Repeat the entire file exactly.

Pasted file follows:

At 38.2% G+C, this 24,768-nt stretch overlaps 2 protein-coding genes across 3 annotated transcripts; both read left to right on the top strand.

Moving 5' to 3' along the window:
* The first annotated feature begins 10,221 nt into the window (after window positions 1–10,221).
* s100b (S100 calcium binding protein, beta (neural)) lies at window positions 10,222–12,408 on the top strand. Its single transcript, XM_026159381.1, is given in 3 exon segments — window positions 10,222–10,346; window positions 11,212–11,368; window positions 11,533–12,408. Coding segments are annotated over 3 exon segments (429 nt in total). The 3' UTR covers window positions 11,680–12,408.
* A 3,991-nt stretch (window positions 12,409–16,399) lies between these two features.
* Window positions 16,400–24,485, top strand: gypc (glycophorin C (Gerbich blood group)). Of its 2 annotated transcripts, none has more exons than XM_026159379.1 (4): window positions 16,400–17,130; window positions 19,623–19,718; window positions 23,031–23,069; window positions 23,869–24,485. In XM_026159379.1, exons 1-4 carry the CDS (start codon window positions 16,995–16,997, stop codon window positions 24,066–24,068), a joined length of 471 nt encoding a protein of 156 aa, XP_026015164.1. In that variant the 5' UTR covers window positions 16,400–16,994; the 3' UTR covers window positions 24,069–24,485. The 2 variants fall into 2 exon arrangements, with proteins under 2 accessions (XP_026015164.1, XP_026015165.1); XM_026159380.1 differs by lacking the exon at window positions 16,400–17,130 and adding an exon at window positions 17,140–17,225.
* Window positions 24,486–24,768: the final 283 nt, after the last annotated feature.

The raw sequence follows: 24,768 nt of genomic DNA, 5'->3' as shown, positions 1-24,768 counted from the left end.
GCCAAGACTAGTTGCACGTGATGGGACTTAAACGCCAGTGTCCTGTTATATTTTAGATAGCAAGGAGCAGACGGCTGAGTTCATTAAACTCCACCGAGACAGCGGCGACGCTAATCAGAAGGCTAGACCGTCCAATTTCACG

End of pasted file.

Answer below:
At 38.2% G+C, this 24,768-nt stretch overlaps 2 protein-coding genes across 3 annotated transcripts; both read left to right on the top strand.

Moving 5' to 3' along the window:
* The first annotated feature begins 10,221 nt into the window (after window positions 1–10,221).
* s100b (S100 calcium binding protein, beta (neural)) lies at window positions 10,222–12,408 on the top strand. Its single transcript, XM_026159381.1, is given in 3 exon segments — window positions 10,222–10,346; window positions 11,212–11,368; window positions 11,533–12,408. Coding segments are annotated over 3 exon segments (429 nt in total). The 3' UTR covers window positions 11,680–12,408.
* A 3,991-nt stretch (window positions 12,409–16,399) lies between these two features.
* Window positions 16,400–24,485, top strand: gypc (glycophorin C (Gerbich blood group)). Of its 2 annotated transcripts, none has more exons than XM_026159379.1 (4): window positions 16,400–17,130; window positions 19,623–19,718; window positions 23,031–23,069; window positions 23,869–24,485. In XM_026159379.1, exons 1-4 carry the CDS (start codon window positions 16,995–16,997, stop codon window positions 24,066–24,068), a joined length of 471 nt encoding a protein of 156 aa, XP_026015164.1. In that variant the 5' UTR covers window positions 16,400–16,994; the 3' UTR covers window positions 24,069–24,485. The 2 variants fall into 2 exon arrangements, with proteins under 2 accessions (XP_026015164.1, XP_026015165.1); XM_026159380.1 differs by lacking the exon at window positions 16,400–17,130 and adding an exon at window positions 17,140–17,225.
* Window positions 24,486–24,768: the final 283 nt, after the last annotated feature.

The raw sequence follows: 24,768 nt of genomic DNA, 5'->3' as shown, positions 1-24,768 counted from the left end.
GCCAAGACTAGTTGCACGTGATGGGACTTAAACGCCAGTGTCCTGTTATATTTTAGATAGCAAGGAGCAGACGGCTGAGTTCATTAAACTCCACCGAGACAGCGGCGACGCTAATCAGAAGGCTAGACCGTCCAATTTCACG